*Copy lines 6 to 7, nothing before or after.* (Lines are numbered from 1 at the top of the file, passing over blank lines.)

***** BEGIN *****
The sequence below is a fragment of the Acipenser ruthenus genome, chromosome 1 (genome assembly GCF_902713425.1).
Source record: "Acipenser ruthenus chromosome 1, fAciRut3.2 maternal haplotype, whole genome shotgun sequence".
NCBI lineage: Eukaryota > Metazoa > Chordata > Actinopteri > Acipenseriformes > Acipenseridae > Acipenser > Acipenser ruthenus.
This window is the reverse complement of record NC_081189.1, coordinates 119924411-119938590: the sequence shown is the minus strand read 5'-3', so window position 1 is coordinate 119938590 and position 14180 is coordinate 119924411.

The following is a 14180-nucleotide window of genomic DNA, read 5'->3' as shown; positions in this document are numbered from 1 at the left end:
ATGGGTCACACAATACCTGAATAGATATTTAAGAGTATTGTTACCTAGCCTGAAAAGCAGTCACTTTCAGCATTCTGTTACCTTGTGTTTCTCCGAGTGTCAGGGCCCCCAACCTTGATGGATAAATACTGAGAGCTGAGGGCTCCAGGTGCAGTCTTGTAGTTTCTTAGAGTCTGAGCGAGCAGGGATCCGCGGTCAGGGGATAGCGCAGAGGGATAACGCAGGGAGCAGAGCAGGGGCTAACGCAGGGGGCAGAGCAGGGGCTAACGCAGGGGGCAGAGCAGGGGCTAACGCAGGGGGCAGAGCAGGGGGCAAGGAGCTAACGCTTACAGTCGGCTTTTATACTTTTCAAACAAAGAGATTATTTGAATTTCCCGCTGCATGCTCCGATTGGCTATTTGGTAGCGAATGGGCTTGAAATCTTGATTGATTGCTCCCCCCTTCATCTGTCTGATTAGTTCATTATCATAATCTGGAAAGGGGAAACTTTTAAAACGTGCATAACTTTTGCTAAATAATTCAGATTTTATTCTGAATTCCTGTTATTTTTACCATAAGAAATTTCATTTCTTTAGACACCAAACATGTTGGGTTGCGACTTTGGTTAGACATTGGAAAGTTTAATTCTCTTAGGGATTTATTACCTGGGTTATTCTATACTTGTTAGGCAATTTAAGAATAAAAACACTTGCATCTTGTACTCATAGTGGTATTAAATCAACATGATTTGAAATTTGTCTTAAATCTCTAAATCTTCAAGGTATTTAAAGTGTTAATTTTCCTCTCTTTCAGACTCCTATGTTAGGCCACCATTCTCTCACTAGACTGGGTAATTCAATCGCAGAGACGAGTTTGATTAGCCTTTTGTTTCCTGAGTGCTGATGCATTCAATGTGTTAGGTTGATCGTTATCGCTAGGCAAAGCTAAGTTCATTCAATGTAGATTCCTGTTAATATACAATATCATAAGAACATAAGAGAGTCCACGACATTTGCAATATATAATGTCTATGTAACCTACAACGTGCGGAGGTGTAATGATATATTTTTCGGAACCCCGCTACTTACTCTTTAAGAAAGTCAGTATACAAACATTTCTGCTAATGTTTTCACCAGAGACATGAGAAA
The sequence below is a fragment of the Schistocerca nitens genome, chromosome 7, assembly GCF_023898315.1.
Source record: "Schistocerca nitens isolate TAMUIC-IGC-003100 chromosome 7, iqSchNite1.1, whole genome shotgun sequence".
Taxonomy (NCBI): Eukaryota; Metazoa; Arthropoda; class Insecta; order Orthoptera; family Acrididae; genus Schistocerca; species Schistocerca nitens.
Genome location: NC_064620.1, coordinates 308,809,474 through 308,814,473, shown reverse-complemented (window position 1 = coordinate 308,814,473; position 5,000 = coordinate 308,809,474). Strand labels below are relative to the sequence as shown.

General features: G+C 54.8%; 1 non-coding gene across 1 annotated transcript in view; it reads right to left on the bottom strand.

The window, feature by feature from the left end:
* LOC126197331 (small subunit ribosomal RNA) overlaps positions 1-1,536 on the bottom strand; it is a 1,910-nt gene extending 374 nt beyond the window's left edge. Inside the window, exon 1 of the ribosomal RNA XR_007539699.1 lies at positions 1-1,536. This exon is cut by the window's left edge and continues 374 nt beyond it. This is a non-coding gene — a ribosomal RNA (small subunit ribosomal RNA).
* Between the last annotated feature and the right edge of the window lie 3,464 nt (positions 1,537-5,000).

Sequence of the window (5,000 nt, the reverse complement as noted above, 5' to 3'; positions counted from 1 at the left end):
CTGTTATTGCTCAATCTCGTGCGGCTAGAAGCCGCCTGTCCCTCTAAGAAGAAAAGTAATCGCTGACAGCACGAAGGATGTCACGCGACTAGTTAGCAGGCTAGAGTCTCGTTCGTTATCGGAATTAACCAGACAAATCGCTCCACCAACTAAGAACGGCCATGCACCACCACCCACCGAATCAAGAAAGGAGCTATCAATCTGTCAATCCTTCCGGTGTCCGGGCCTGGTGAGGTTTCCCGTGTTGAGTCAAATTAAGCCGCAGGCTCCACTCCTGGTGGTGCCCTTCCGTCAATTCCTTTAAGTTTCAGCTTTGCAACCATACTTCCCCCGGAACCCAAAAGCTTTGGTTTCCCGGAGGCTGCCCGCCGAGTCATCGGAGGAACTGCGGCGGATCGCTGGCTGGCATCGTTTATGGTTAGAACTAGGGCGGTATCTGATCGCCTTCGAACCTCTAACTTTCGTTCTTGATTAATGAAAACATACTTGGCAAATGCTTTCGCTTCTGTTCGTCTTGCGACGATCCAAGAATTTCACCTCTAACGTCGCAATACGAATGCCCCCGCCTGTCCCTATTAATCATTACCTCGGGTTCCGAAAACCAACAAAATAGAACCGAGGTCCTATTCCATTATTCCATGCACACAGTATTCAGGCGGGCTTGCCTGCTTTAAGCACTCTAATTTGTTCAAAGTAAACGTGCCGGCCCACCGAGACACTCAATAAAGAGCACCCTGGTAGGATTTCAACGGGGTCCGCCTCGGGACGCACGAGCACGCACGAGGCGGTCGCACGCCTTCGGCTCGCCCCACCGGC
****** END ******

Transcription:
ATGGGTCACACAATACCTGAATAGATATTTAAGAGTATTGTTACCTAGCCTGAAAAGCAGTCACTTTCAGCATTCTGTTACCTTGTGTTTCTCCGAGTGTCAGGGCCCCCAACCTTGATGGATAAATACTGAGAGCTGAGGGCTCCAGGTGCAGTCTTGTAGTTTCTTAGAGTCTGAGCGAGCAGGGATCCGCGGTCAGGGGATAGCGCAGAGGGATAACGCAGGGAGCAGAGCAGGGGCTAACGCAGGGGGCAGAGCAGGGGCTAACGCAGGGGGCAGAGCAGGGGCTAACGCAGGGGGCAGAGCAGGGGGCAAGGAGCTAACGCTTACAGTCGGCTTTTATACTTTTCAAACAAAGAGATTATTTGAATTTCCCGCTGCATGCTCCGATTGGCTATTTGGTAGCGAATGGGCTTGAAATCTTGATTGATTGCTCCCCCCTTCATCTGTCTGATTAGTTCATTATCATAATCTGGAAAGGGGAAACTTTTAAAACGTGCATAACTTTTGCTAAATAATTCAGATTTTATTCTGAATTCCTGTTATTTTTACCATAAGAAATTTCATTTCTTTAGACACCAAACATGTTGGGTTGCGACTTTGGTTAGACATTGGAAAGTTTAATTCTCTTAGGGATTTATTACCTGGGTTATTCTATACTTGTTAGGCAATTTAAGAATAAAAACACTTGCATCTTGTACTCATAGTGGTATTAAATCAACATGATTTGAAATTTGTCTTAAATCTCTAAATCTTCAAGGTATTTAAAGTGTTAATTTTCCTCTCTTTCAGACTCCTATGTTAGGCCACCATTCTCTCACTAGACTGGGTAATTCAATCGCAGAGACGAGTTTGATTAGCCTTTTGTTTCCTGAGTGCTGATGCATTCAATGTGTTAGGTTGATCGTTATCGCTAGGCAAAGCTAAGTTCATTCAATGTAGATTCCTGTTAATATACAATATCATAAGAACATAAGAGAGTCCACGACATTTGCAATATATAATGTCTATGTAACCTACAACGTGCGGAGGTGTAATGATATATTTTTCGGAACCCCGCTACTTACTCTTTAAGAAAGTCAGTATACAAACATTTCTGCTAATGTTTTCACCAGAGACATGAGAAA
The sequence below is a fragment of the Schistocerca nitens genome, chromosome 7, assembly GCF_023898315.1.